Step 7. Fill and sand.

Fill all nail holes, imperfections, and joints with wood filler and wait until it is dry. Then sand smooth with 150 grit sandpaper and an orbital sander. Sand the entire bench until smooth with the 150 grit sandpaper.

Wipe clean with a tack cloth or slightly wet rag.

Step 8. Stain

Since we used pine for the 1x4s and fir 2x4s, the coloring between the two types of wood was pretty different. I did some test stains on scrap wood and they both took the stains very differently.

For that reason, I opted to go with a gel stain that provides more coverage to help even out the different wood tones.

Start by applying a pre-stain conditioner and follow up with 2 coats of gel stain. We went with a gray color called Slate. Apply the gel stain heavily in the direction of the wood grain with a rag and wipe excess off within 3 minutes. Wait for 8-10 hours before applying 2nd coat of stain.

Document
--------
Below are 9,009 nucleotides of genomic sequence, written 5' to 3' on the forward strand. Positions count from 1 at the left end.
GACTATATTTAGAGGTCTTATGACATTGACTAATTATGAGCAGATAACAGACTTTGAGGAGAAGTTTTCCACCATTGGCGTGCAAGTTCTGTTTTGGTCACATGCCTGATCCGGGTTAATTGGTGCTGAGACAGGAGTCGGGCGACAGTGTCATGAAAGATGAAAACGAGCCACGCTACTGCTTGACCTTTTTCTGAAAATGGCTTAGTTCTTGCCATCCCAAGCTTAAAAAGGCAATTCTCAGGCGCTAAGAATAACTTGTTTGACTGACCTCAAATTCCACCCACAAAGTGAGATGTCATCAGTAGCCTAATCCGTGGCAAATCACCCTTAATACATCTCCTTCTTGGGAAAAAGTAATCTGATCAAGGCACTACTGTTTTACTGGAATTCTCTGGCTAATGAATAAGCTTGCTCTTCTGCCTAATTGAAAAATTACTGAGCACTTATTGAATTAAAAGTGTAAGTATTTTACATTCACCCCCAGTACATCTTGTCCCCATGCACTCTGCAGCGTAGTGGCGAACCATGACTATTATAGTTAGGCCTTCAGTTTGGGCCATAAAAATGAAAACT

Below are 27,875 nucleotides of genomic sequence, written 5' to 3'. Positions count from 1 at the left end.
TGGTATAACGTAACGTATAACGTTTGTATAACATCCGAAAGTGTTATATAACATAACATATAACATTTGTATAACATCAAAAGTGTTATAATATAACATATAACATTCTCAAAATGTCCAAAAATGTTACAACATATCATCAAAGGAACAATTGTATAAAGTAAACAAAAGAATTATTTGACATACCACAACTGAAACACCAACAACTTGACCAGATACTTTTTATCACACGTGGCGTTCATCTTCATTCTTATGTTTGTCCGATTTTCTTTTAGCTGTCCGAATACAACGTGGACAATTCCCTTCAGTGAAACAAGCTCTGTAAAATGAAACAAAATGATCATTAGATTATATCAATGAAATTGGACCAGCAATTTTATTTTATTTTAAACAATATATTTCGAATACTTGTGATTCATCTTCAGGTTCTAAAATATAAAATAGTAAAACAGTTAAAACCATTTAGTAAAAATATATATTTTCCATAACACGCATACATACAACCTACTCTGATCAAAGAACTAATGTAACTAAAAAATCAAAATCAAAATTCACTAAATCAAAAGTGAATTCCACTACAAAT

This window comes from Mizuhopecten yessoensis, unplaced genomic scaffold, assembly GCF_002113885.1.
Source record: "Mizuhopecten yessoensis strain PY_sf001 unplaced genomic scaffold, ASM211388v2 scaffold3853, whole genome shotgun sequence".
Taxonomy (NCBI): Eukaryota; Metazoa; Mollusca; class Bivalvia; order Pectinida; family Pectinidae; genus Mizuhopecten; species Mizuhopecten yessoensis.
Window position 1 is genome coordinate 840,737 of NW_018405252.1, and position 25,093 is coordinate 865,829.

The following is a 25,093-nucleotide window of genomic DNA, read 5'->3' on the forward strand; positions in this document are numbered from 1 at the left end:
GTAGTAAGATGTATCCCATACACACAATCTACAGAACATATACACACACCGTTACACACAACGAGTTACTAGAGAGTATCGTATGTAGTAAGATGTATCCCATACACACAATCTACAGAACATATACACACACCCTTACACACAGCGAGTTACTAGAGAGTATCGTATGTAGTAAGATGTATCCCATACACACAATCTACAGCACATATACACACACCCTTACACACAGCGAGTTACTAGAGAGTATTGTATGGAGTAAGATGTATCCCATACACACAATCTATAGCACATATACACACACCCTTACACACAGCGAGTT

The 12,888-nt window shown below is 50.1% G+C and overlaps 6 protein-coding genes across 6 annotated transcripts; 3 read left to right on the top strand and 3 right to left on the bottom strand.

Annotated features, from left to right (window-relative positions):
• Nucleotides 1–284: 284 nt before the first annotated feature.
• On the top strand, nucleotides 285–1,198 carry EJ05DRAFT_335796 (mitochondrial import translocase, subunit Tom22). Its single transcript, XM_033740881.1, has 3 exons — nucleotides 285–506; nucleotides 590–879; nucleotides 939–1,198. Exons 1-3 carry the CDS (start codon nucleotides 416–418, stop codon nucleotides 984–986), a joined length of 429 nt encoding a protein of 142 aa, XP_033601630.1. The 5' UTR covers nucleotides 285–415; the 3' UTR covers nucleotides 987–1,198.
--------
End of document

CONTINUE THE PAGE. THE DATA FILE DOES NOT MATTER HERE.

Step 9. Seal

After the appropriate waiting time after staining (we waited 24 hours), you can move on to sealing the wood bench. We applied 4-5 coats of a spray lacquer finish with a satin sheen.

Lacquer is a great option for a wood finish as an alternative to polyurethane or polyacrylic. It is a little easier to apply than both of the poly products and provides a clear finish that does not yellow.

Wait 24 hours before handling the bench after sealing.

Step 10. Attach DIY bench cushion

The last step is to set the DIY bench cushion into place and secure it with pocket hole screws in the corners.

This bench turned out better than I even imagined it and it’s just perfect here under the window in Quinn’s room, don’t you think?

This easy wooden bench with a fun upholstered DIY bench cushion is seriously SO simple to build. You can follow along with the woodworking plans and our tutorial to make this come to life in your home.

Next up in Quinn’s room, we’re continuing the makeover with a “big girl” bed (Queen sized) with a DIY headboard that we’ll be sharing soon! Stay tuned for that project!

Where would you put this bench in your home?

Let us know in the comments below!